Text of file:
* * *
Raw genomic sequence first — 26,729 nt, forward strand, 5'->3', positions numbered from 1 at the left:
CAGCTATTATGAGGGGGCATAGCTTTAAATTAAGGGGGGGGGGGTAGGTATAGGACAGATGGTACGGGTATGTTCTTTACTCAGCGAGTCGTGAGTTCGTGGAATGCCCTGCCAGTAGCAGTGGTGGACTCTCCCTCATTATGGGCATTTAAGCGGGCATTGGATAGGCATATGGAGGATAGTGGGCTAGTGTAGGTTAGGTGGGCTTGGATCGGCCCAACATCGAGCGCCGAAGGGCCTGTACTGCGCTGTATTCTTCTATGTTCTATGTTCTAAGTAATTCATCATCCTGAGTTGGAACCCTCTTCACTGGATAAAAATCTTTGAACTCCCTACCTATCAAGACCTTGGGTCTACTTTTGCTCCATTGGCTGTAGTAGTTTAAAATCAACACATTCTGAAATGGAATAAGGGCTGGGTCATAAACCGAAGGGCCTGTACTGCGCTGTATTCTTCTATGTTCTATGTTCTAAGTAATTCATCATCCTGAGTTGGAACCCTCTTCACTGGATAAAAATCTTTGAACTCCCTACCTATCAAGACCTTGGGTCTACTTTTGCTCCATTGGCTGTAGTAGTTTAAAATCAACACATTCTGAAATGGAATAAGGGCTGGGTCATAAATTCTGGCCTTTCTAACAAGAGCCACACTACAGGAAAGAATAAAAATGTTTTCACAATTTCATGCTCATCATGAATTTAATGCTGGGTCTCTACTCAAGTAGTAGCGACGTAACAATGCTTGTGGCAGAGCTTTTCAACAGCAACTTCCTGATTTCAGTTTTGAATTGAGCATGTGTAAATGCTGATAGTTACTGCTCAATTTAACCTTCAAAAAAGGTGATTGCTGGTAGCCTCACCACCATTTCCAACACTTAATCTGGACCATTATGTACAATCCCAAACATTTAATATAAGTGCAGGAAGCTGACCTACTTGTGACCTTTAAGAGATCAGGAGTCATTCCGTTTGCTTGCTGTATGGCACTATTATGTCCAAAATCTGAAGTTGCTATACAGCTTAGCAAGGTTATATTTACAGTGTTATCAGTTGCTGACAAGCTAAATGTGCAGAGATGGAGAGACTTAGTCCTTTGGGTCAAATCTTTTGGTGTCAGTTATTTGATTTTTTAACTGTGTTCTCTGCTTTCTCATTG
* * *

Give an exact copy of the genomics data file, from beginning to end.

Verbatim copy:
Raw genomic sequence first — 26,729 nt, forward strand, 5'->3', positions numbered from 1 at the left:
CAGCTATTATGAGGGGGCATAGCTTTAAATTAAGGGGGGGGGGGTAGGTATAGGACAGATGGTACGGGTATGTTCTTTACTCAGCGAGTCGTGAGTTCGTGGAATGCCCTGCCAGTAGCAGTGGTGGACTCTCCCTCATTATGGGCATTTAAGCGGGCATTGGATAGGCATATGGAGGATAGTGGGCTAGTGTAGGTTAGGTGGGCTTGGATCGGCCCAACATCGAGCGCCGAAGGGCCTGTACTGCGCTGTATTCTTCTATGTTCTATGTTCTAAGTAATTCATCATCCTGAGTTGGAACCCTCTTCACTGGATAAAAATCTTTGAACTCCCTACCTATCAAGACCTTGGGTCTACTTTTGCTCCATTGGCTGTAGTAGTTTAAAATCAACACATTCTGAAATGGAATAAGGGCTGGGTCATAAACCGAAGGGCCTGTACTGCGCTGTATTCTTCTATGTTCTATGTTCTAAGTAATTCATCATCCTGAGTTGGAACCCTCTTCACTGGATAAAAATCTTTGAACTCCCTACCTATCAAGACCTTGGGTCTACTTTTGCTCCATTGGCTGTAGTAGTTTAAAATCAACACATTCTGAAATGGAATAAGGGCTGGGTCATAAATTCTGGCCTTTCTAACAAGAGCCACACTACAGGAAAGAATAAAAATGTTTTCACAATTTCATGCTCATCATGAATTTAATGCTGGGTCTCTACTCAAGTAGTAGCGACGTAACAATGCTTGTGGCAGAGCTTTTCAACAGCAACTTCCTGATTTCAGTTTTGAATTGAGCATGTGTAAATGCTGATAGTTACTGCTCAATTTAACCTTCAAAAAAGGTGATTGCTGGTAGCCTCACCACCATTTCCAACACTTAATCTGGACCATTATGTACAATCCCAAACATTTAATATAAGTGCAGGAAGCTGACCTACTTGTGACCTTTAAGAGATCAGGAGTCATTCCGTTTGCTTGCTGTATGGCACTATTATGTCCAAAATCTGAAGTTGCTATACAGCTTAGCAAGGTTATATTTACAGTGTTATCAGTTGCTGACAAGCTAAATGTGCAGAGATGGAGAGACTTAGTCCTTTGGGTCAAATCTTTTGGTGTCAGTTATTTGATTTTTTAACTGTGTTCTCTGCTTTCTCATTG